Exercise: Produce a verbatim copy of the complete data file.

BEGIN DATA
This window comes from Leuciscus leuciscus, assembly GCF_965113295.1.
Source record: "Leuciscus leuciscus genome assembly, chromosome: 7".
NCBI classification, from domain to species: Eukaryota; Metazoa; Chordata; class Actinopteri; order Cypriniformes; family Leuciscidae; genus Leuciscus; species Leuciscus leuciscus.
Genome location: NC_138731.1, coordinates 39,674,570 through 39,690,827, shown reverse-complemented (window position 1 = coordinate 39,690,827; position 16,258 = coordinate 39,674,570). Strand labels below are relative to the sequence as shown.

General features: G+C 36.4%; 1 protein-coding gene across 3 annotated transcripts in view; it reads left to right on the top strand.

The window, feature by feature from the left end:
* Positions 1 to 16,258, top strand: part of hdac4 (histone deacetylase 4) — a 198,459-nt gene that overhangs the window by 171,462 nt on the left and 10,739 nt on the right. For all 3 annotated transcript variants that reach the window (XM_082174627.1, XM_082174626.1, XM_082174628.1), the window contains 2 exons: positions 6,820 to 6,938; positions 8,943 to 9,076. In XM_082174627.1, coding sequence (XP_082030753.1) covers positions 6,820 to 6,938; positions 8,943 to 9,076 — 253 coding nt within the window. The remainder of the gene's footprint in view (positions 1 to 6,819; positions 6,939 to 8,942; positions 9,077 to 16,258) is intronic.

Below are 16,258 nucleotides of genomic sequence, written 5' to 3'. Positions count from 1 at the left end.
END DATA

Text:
This window comes from Leuciscus leuciscus, assembly GCF_965113295.1.
Source record: "Leuciscus leuciscus genome assembly, chromosome: 7".
NCBI classification, from domain to species: Eukaryota; Metazoa; Chordata; class Actinopteri; order Cypriniformes; family Leuciscidae; genus Leuciscus; species Leuciscus leuciscus.
Genome location: NC_138731.1, coordinates 39,674,570 through 39,690,827, shown reverse-complemented (window position 1 = coordinate 39,690,827; position 16,258 = coordinate 39,674,570). Strand labels below are relative to the sequence as shown.

General features: G+C 36.4%; 1 protein-coding gene across 3 annotated transcripts in view; it reads left to right on the top strand.

The window, feature by feature from the left end:
* Positions 1 to 16,258, top strand: part of hdac4 (histone deacetylase 4) — a 198,459-nt gene that overhangs the window by 171,462 nt on the left and 10,739 nt on the right. For all 3 annotated transcript variants that reach the window (XM_082174627.1, XM_082174626.1, XM_082174628.1), the window contains 2 exons: positions 6,820 to 6,938; positions 8,943 to 9,076. In XM_082174627.1, coding sequence (XP_082030753.1) covers positions 6,820 to 6,938; positions 8,943 to 9,076 — 253 coding nt within the window. The remainder of the gene's footprint in view (positions 1 to 6,819; positions 6,939 to 8,942; positions 9,077 to 16,258) is intronic.

Below are 16,258 nucleotides of genomic sequence, written 5' to 3'. Positions count from 1 at the left end.